Khin Ohmar Published on May 13, 2022
The junta’s alliance with Russia has been a disaster for Myanmar’s people, fuelling a crisis that has been abetted by the international community, activist Khin Ohmar writes
Coup leader Min Aung Hlaing shows items allegedly used by resistance forces to Russia’s Deputy Defence Minister Col Gen Alexander Vasilyevich Fomin in March last year (Myanmar state media)
Over the past year, more military attacks have been launched against civilians in Myanmar than in Syria, Yemen, Iraq or Afghanistan, according to figures compiled by the Armed Conflict Location and Event Data Project, which also designated the country as the world’s deadliest place to be a protester in 2021.
The Myanmar military is using helicopter gunships and jets to bomb wide swathes of the country. Schools, hospitals and places of worship have been targets of heavy shelling. The military has torched the homes of villagers, who have taken shelter in the jungle, finding caves in which to hide and spend sleepless nights. Entire villages have been incinerated. Massacres have become a form of collective punishment against a nationwide civilian resistance, unrelenting in the face of the junta’s brutality.
Some 578,200 people have fled their homes since the military junta staged an attempted coup in February 2021, according to the UN Office for the Coordination of Humanitarian Affairs.
The vicious reprisals and systematic attacks from the junta, enabled by Russian arms and equipment, are as horrific as those committed by Russian forces in Ukraine in recent months.
On Thursday and Friday, President Biden is hosting the leaders of Southeast Asian nations at a special summit in Washington DC, where the US will be looking to garner support from the regional bloc to strengthen the coalition against Moscow. A key component of his strategy should be to convince the members of the Association of Southeast Asian Nations (ASEAN) to change course on the Myanmar junta, one of Russia’s staunchest allies.
The administration can use the opportunity of the US-ASEAN summit to pressure the bloc to go beyond its impotent response to the junta’s flouting of international law and engage with the legitimate National Unity Government, established by and representing the peoples of Myanmar.
But Biden has a chance to go further. The President should call for a global arms embargo against the Myanmar military and direct his UN ambassador to put the matter on the agenda of the UN Security Council, which the US is chairing for the month of May.
An embargo would deliver a direct blow to Russian interests.
Russia is busy selling jet fighters, armoured vehicles, surface-to-air missiles, and mobile defence systems to the Myanmar military. According to the UN Special Rapporteur on the situation of human rights in Myanmar, the transfer of arms by Russia “ha[s] occurred with the full knowledge that they would be used to attack civilians, in probable violation of international law.”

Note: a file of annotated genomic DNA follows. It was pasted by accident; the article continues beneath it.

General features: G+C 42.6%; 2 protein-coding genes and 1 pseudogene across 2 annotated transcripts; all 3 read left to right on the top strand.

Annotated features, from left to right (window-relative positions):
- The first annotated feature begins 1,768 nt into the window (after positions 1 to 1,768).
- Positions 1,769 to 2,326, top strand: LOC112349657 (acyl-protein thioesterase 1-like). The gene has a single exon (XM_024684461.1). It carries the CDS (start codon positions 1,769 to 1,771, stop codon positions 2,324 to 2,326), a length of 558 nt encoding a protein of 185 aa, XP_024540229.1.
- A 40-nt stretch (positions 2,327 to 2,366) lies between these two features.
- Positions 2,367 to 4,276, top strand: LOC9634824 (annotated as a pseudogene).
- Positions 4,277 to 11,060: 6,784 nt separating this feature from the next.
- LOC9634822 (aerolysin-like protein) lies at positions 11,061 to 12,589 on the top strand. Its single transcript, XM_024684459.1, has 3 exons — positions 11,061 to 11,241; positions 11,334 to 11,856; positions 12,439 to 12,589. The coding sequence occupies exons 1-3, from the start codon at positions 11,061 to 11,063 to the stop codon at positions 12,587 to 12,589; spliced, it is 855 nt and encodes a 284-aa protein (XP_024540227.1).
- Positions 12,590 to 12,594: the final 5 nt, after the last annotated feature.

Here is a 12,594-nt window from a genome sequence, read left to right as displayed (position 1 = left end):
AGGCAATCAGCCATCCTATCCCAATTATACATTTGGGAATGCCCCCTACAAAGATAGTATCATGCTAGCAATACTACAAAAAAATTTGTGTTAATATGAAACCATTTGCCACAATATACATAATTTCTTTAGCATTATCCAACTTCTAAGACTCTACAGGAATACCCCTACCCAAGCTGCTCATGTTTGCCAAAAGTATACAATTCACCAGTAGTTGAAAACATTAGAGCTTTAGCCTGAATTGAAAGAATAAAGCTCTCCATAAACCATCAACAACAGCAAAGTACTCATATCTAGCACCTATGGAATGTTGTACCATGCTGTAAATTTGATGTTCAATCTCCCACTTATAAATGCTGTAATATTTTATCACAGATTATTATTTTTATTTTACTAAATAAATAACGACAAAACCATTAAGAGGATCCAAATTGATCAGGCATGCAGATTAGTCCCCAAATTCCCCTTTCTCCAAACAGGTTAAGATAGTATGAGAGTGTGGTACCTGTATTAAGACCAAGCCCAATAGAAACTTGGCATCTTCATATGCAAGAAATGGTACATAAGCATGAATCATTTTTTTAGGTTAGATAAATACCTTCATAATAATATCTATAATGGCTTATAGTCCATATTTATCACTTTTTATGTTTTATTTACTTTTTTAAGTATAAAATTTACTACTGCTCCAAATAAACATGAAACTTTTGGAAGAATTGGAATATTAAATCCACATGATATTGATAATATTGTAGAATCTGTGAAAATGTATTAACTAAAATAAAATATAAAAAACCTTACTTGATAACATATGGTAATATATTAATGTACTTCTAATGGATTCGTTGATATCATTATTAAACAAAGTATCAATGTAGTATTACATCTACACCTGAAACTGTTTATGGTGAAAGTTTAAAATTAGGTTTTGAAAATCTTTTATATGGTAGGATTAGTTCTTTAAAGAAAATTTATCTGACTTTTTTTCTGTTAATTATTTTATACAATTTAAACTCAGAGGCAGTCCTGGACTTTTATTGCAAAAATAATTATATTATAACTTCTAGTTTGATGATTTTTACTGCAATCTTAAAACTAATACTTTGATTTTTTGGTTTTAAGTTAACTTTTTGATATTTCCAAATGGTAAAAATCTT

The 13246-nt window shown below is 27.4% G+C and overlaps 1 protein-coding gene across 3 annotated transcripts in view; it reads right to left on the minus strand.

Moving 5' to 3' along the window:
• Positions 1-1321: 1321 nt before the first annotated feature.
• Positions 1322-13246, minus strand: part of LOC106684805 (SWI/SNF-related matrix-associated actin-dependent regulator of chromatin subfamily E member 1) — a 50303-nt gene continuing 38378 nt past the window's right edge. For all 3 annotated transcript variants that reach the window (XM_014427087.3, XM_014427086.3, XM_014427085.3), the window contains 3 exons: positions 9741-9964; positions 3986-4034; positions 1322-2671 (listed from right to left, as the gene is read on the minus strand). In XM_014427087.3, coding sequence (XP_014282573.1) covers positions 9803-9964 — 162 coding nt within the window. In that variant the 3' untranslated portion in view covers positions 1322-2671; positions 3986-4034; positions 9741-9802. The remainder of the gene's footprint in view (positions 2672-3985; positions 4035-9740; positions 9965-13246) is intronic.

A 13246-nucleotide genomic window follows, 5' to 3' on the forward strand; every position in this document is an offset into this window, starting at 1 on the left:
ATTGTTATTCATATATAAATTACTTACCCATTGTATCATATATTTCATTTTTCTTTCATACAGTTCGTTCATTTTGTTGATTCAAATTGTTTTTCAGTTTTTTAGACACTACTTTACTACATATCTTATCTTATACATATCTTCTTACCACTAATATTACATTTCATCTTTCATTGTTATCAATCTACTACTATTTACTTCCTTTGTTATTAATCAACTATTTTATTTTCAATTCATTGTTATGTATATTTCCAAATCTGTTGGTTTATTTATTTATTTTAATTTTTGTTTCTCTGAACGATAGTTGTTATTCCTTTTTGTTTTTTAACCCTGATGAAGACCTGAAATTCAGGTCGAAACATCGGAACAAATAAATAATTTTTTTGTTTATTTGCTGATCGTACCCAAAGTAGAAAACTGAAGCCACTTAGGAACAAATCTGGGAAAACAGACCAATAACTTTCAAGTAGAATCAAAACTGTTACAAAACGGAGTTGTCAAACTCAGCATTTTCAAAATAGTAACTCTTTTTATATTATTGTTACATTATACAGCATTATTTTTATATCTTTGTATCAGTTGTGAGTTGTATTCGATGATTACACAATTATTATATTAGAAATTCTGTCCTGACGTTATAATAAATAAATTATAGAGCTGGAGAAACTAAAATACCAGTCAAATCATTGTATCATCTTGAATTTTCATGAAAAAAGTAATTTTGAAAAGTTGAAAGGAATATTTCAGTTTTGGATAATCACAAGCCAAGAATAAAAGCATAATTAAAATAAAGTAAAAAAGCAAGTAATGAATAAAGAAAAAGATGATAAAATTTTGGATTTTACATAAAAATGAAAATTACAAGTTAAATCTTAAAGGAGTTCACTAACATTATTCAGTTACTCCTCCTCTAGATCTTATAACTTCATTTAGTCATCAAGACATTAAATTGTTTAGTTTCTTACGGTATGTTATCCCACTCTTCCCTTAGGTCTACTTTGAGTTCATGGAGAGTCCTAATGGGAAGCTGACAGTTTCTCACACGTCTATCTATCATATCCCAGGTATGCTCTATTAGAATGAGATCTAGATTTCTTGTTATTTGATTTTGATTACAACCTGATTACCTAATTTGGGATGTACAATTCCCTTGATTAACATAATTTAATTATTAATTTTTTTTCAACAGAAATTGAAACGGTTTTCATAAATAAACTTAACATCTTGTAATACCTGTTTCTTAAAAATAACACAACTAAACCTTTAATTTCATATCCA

The Russian regime sees the Myanmar junta as a source of hard currency to sustain its autocratic rule.
Since 2018, at least 19 Russian companies have supplied arms and equipment to the Myanmar military—including the US-sanctioned state-owned arms conglomerate Rostec and its multiple subsidiaries. In April 2021, the head of Russia’s truck giant, Kamaz, visited Myanmar to hold talks with the junta about manufacturing trucks in Myanmar. Kamaz produces the vehicle that serves as the platform for the Pantsir-S1 surface-to-air missile system, which the junta ordered from Russia last year.
The ties between the junta and Russia appear to be strengthening. An April 25 letter issued by the Central Bank of Myanmar revealed that junta-backed banks are forming an alliance with Russian banks, according to a recent RFA report. This would provide a back channel for the junta to purchase Russian weapons in defiance of sanctions that seek to banish Russia from the global financial system and stop the junta’s procurement of arms.
The alliance has been a disaster for the Myanmar people. But the crisis has been abetted by the global community—by the ineffectual gestures of ASEAN, by the empty rhetoric of UN statements. The lack of concrete, coordinated international action is allowing Russia to establish a client state in the middle of Asia, destabilising the region while fuelling the junta’s terror.
President Biden has a chance to begin the process of severing the links between the Russian Federation and the Myanmar junta. He can take a stand against the Kremlin’s support for the ongoing campaign of mass killing, torture, sexual violence, and abuse committed by Myanmar’s military junta. The time to act is now.
Khin Ohmar, a prominent human rights activist from Myanmar, is the founder of the rights group Progressive Voice.